It's Time to Start Buying Whole Foods

The stock's fall from grace offers long-term investors the chance they've been waiting for.

May 13, 2014 at 9:40AM

Depending on how you look at it, Whole Foods Market (NASDAQ:WFM) investors either received a blessing or a curse last week, after disappointing earnings sent the stock falling almost 20%. Obviously, it's never fun to watch a stock you own lose a fifth of its value in a single day, but if the business is still sound, it presents a great opportunity to add to your position, or start one if you haven't already. Read on to see why I believe Whole Foods investors are being presented with just such an opportunity.

The bear case
There's no denying the fact that Whole Foods has some challenges ahead. The company used to only really compete with other premium grocers, but now, everyone from Wal-Mart to Trader Joe's is a potential competitor, as the lower end of the grocery retail space has begun adding more organic options.

This is a long-term problem that isn't going to go away. Largely thanks to Whole Foods itself, the grocery industry has made a likely permanent change toward healthier food. That's great for consumers, but it's had the effect of drying up the moat around Whole Foods' business. Why buy the same organic pasta at "Whole Paycheck" that you can get for significantly less on sale at Wal-Mart or Safeway?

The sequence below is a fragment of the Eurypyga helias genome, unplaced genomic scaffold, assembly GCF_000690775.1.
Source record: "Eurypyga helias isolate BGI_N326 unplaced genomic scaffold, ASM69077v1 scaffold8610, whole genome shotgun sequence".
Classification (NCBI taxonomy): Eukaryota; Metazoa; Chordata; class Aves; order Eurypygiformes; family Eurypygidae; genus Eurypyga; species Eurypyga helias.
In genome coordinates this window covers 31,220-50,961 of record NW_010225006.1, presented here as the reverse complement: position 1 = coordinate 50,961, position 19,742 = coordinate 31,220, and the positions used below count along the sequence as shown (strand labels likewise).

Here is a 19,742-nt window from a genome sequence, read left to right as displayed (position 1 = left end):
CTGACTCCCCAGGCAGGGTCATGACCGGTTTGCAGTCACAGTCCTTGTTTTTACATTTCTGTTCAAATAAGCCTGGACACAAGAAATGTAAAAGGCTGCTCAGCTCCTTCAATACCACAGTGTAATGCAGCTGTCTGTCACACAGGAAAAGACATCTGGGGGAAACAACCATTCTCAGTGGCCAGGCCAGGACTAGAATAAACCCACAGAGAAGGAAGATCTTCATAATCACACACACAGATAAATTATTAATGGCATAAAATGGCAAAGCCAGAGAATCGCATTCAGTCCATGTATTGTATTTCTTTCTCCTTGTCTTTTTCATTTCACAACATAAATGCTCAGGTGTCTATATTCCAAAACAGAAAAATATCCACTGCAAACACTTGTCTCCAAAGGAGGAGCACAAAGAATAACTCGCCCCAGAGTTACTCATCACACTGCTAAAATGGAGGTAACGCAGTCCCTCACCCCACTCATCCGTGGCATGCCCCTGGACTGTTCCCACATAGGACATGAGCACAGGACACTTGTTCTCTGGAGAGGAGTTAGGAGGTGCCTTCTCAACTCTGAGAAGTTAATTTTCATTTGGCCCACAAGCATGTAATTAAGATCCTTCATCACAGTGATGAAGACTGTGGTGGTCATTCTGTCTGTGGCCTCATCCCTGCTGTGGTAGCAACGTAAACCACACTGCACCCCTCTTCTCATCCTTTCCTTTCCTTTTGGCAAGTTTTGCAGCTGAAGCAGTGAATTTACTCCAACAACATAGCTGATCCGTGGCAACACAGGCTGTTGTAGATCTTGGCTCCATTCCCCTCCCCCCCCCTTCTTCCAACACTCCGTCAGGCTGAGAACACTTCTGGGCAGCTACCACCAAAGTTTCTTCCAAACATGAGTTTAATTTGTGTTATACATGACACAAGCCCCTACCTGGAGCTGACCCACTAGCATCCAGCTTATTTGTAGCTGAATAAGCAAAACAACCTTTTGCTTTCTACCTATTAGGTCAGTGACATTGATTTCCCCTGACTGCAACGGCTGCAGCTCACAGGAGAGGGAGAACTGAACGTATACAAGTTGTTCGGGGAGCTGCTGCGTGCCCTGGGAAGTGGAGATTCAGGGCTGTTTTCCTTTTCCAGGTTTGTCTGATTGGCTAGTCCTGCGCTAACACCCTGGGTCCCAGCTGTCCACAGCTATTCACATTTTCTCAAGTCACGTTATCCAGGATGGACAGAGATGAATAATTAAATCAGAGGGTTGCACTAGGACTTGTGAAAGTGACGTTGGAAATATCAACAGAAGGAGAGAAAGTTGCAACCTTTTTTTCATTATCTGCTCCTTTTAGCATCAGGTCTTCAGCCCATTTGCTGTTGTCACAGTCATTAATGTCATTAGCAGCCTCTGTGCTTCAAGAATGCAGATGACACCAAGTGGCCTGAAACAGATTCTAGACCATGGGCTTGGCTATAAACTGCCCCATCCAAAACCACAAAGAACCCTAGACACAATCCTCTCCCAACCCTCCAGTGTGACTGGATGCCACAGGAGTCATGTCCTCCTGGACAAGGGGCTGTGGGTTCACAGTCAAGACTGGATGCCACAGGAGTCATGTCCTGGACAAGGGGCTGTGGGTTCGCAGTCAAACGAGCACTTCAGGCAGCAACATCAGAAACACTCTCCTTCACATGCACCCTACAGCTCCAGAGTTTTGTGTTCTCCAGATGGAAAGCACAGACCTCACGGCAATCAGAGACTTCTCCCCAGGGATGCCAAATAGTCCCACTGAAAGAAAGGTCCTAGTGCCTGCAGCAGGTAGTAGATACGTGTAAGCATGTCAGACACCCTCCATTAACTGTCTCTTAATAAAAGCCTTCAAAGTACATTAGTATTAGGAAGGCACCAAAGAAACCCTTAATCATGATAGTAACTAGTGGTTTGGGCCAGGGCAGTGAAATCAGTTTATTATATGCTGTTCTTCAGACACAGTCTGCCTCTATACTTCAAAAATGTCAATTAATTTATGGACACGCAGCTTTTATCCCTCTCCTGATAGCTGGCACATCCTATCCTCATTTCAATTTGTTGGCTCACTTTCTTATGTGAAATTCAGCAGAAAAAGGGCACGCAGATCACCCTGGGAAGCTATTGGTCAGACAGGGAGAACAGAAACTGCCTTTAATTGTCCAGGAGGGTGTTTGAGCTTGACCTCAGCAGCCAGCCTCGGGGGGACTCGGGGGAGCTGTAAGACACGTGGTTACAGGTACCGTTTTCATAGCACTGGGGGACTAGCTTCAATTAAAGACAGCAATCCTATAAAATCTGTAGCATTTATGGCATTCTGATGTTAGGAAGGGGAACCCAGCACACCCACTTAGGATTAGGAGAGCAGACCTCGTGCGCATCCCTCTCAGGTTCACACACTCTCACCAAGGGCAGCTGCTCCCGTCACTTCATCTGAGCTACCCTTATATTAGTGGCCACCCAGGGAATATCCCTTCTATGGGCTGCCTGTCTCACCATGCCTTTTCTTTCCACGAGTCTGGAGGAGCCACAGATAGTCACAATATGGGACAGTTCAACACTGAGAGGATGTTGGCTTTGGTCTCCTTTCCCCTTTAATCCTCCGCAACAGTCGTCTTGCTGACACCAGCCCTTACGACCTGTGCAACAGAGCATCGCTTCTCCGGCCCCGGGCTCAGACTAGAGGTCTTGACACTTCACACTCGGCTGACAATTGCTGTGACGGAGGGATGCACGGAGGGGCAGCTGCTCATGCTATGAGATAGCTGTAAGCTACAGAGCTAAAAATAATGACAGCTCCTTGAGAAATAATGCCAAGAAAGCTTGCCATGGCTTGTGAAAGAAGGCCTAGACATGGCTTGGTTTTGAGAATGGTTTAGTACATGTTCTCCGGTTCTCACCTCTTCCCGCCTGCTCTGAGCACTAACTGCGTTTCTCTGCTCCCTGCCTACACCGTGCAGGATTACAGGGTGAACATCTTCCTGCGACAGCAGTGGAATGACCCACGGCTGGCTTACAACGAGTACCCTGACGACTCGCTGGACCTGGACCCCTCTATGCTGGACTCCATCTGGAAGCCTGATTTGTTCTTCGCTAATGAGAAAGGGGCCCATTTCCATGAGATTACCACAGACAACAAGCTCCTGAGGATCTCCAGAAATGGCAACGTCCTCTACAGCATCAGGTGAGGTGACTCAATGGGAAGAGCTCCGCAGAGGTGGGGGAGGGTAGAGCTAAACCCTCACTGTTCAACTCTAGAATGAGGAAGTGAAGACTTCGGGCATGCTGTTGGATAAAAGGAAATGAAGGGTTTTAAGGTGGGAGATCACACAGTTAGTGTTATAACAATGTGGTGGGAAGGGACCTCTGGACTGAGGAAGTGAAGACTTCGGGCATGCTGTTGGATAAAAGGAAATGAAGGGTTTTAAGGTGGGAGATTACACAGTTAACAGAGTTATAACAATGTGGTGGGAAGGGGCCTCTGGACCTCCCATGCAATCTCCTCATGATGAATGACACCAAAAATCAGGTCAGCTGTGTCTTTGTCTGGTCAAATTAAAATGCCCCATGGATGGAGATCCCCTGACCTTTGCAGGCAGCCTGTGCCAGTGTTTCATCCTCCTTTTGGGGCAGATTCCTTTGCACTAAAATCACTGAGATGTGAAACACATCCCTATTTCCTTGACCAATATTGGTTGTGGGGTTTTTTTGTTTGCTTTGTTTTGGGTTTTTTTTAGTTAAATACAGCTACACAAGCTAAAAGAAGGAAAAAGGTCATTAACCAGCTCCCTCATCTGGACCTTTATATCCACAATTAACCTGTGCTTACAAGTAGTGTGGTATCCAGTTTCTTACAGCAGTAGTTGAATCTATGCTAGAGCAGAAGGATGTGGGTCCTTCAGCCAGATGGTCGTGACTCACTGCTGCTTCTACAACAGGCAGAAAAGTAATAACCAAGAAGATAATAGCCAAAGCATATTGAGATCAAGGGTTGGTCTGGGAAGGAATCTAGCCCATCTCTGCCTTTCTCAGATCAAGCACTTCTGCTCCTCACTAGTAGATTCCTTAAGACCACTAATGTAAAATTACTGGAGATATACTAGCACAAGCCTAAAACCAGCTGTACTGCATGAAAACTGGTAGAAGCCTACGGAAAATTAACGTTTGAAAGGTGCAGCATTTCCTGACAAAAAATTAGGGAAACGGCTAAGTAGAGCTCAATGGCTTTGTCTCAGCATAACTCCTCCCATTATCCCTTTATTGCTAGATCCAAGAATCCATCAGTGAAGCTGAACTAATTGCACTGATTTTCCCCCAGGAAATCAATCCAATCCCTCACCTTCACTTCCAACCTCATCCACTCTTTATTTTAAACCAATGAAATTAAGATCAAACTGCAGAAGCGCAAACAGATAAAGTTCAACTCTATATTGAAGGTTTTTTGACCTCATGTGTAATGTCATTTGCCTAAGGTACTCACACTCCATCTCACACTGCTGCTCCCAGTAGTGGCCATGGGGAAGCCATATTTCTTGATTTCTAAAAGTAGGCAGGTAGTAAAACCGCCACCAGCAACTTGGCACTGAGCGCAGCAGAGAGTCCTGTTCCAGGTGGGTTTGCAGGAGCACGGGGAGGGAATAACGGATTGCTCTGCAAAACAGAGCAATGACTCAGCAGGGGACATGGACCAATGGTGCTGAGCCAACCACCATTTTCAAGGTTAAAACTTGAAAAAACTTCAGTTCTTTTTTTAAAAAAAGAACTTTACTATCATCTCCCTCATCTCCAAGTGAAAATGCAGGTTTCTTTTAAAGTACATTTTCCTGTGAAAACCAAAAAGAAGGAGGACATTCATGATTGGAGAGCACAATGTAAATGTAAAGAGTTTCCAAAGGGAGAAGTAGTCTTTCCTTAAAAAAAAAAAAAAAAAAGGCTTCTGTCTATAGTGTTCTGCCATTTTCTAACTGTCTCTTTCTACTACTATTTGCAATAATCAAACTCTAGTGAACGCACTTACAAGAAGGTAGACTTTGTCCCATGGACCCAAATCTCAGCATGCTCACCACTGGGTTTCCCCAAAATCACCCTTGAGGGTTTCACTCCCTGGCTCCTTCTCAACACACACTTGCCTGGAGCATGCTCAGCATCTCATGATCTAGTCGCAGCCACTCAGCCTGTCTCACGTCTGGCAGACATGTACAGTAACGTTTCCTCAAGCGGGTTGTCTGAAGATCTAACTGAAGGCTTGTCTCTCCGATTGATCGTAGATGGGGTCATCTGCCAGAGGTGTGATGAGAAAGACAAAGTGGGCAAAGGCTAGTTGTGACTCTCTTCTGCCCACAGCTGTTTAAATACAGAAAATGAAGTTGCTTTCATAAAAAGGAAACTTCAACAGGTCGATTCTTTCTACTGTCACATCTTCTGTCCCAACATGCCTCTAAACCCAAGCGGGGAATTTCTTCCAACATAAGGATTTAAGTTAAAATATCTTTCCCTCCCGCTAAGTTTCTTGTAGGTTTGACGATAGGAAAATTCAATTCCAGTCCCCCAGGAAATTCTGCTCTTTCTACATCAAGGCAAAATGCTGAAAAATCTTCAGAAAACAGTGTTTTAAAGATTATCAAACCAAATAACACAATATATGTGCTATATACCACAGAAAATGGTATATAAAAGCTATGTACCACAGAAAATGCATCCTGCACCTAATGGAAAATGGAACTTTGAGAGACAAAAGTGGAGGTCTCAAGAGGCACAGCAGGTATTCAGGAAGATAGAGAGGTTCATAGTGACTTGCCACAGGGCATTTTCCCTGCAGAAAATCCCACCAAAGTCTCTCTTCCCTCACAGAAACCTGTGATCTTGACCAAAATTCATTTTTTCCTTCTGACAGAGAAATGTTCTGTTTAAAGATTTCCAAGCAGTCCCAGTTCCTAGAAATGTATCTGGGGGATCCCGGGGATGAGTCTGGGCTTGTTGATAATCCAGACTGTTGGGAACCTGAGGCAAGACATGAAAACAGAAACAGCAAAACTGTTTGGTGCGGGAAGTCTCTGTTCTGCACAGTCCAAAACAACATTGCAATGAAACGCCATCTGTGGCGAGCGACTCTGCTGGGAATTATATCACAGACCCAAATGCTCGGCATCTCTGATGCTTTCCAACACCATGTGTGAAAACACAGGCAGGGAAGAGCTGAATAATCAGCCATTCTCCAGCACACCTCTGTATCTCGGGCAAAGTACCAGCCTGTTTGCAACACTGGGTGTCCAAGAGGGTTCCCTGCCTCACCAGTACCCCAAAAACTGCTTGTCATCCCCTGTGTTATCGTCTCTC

In order to fend off lower-priced rivals, Whole Foods has had to fight fire with fire and lower its own prices. Thus, even as Whole Foods reached record sales this quarter, gross margin fell by 52 basis points, ultimately leading to flat earnings growth.

Flat earnings growth is not what investors want to see from a company with a price-to-earnings ratio roughly twice that of the market average. Even after the market reaction, the company's P/E is still quite high, and the price-to-earnings-to-growth ratio sits at 3.0. Anything over 1.0 is considered higher than the growth would warrant, so Whole Foods would still seem overvalued.

The bull case
The bull case, to put it bluntly, is that this is still Whole Foods.

Even after revising its 2014 outlook lower for the third time, the company is still expecting double-digit sales growth for the year. Granted, it came close to that this quarter with no growth in earnings, but the expectation is that as the company lowers prices to attract new customers, the sales growth will eventually overcome the margin compression. And with a gross margin of 35.8% this quarter, Whole Foods has margin to spare. Only one competitor (The Fresh Market) comes close to that, and Whole Foods still has a 200-basis-point lead.

It's likely the needed sales growth will come as the company continues "investing" in price cutting. While it's true that grocery products are fungible in the sense that it doesn't matter if you buy a box of organic pasta from Whole Foods or that same box from a competitor, Whole Foods isn't just selling products out of a void. Whole Foods also sells a certain experience that customers aren't going to get from cheaper competitors. It's easy to laugh at the idea of knowing exactly where your free-range salmon came from, or what the name of your Kobe beef's masseuse was, but at a certain price point, I think a lot of people would rather have that shopping experience than whatever Wal-Mart offers.

Growth will also come from expansion, as the company grows from an expected 398 stores at the end of this year to 575 by 2018, and a long-term goal of 1,200 in the United States. That, coupled with gradually lower operating costs intended to offset lower gross margin, will see the company to $2.2 billion in EBITDA by 2018, according to its vision statement.